WEDNESDAY Jan 8, 2020, 17:00-18:30 Location: Room 803, UCL Institute of Education, 20 Bedford Way, London WC1H 0AL
What is our role as readers and spectators of a printed image, when the image “sees” us? How does this direct visual address prompt us to rethink the subject-object relationship?
Dr. Jena Habegger-Conti from the Western Norway University of Applied Sciences in Bergen addresses these questions using examples from Marjane Satrapi’s graphic memoir Embroideries (2003), and Nick Drnaso’s graphic novel Sabrina (2018). In Embroideries, the majority of images are drawn in portrait style: the characters are represented from the shoulders or chest up, with a full-face view, eyes out to the reader. Nick Drnaso’s graphic novel, Sabrina (2018) invites the reader to experience the exact opposite of visual direct address, offering characters that never make eye contact with the reader in the entire course of the narrative.
The seminar will focus on visual excerpts from both graphic texts and will present a comparative reading of faces and visual direct address, coupled with an analysis of visual indeterminacy and visual distancing. Drawing from her research in the fields of critical and visual literacy, intercultural competency and multimodality, Dr. Jena Habegger-Conti will explore how these two texts challenge our practices of looking and knowing in visual culture.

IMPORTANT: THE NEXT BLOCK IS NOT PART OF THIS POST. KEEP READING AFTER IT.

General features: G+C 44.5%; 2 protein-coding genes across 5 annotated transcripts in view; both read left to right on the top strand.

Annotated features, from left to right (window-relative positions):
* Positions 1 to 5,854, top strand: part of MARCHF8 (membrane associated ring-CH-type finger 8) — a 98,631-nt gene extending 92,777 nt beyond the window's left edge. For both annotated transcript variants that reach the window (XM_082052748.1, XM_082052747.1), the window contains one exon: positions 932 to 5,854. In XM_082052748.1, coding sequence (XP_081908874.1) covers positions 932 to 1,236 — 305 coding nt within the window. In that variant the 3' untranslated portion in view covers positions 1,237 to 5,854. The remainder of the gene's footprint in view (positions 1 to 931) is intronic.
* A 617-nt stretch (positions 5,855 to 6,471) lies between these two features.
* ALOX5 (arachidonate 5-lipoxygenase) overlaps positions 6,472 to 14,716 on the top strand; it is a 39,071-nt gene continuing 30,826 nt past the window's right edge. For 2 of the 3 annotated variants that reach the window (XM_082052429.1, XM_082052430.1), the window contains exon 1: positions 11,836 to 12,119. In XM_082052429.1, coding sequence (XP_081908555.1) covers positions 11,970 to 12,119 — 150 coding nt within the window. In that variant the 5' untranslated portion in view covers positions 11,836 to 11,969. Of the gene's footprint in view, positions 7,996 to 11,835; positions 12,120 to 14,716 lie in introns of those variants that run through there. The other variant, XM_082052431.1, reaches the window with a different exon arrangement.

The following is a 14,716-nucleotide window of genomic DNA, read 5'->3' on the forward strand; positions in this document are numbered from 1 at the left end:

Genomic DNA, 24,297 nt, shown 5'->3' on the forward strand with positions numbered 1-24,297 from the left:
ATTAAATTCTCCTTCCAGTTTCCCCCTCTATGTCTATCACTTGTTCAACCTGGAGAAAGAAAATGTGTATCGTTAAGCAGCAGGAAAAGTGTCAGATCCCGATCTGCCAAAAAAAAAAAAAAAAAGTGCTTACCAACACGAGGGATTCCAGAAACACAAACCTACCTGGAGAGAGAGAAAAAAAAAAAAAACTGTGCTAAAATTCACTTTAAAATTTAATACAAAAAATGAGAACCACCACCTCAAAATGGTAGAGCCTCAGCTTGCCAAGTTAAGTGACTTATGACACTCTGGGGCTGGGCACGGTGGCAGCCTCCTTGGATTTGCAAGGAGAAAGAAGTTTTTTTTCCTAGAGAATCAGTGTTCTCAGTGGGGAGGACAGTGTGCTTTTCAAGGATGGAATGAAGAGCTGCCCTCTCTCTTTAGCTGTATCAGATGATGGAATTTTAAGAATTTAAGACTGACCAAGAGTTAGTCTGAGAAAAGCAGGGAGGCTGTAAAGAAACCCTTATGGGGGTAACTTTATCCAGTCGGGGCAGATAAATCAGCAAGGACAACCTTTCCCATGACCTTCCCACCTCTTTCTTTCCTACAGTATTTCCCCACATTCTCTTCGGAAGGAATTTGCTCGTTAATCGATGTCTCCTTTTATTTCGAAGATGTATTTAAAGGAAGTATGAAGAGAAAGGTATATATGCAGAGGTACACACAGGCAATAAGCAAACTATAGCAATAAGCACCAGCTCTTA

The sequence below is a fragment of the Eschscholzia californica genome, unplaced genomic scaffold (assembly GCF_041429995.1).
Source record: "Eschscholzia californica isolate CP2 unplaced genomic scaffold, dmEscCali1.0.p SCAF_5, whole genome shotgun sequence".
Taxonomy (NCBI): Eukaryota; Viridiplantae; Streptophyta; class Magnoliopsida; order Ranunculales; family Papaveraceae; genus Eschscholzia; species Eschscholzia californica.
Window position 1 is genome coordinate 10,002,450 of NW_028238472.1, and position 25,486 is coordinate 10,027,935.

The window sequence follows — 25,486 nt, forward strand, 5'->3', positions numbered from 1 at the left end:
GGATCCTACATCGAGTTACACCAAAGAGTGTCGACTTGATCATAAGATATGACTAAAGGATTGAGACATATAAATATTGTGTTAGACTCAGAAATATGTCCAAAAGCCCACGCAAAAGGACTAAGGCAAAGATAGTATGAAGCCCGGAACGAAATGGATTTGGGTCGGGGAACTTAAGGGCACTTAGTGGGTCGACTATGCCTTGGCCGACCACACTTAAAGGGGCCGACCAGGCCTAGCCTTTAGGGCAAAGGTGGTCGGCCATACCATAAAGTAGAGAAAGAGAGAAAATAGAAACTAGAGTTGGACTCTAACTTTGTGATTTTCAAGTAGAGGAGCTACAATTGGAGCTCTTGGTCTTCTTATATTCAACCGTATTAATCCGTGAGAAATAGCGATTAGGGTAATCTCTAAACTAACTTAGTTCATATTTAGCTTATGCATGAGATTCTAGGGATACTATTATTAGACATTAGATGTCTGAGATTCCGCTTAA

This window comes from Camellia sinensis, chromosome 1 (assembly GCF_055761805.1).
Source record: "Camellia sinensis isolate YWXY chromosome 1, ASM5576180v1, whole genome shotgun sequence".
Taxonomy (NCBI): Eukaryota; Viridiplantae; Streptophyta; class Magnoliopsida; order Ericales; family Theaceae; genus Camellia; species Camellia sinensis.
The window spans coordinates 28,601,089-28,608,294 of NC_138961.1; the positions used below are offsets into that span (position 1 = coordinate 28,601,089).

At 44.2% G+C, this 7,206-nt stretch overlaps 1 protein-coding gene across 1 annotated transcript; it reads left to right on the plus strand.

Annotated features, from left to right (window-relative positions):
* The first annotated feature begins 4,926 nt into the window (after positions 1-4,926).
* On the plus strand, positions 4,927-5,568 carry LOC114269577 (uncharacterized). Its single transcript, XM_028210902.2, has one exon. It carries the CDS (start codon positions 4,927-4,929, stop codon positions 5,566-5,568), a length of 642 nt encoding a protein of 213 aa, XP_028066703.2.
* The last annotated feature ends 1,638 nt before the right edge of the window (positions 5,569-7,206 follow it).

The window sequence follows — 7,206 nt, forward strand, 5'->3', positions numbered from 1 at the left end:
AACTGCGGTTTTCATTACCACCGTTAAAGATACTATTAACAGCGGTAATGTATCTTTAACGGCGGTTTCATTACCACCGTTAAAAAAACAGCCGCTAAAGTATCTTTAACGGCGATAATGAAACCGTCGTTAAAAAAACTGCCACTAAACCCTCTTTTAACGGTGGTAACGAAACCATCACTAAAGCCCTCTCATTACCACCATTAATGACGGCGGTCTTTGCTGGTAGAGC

About the speaker
Dr. Jena Habegger-Conti is associate professor of English at the Western Norway University of Applied Sciences in Bergen, Norway, where she teaches visual literacy and English literature and culture in the teacher education program. Her recent publications include “Reading the Invisible in Marjane Satrapi’s Embroideries” (2019) and “Transcultural Literacy: Reading the ‘Other,’ Shifting Aesthetic Imaginaries” (2018). A forthcoming article explores the effects of visual indeterminacy and an aesthetics of the non-descript in Nick Drnaso’s graphic novel, Sabrina.
The Visual and Multimodal Research Forum is a research hub for academic discussion on multimodality run by the UCL Centre for Multimodal Research.
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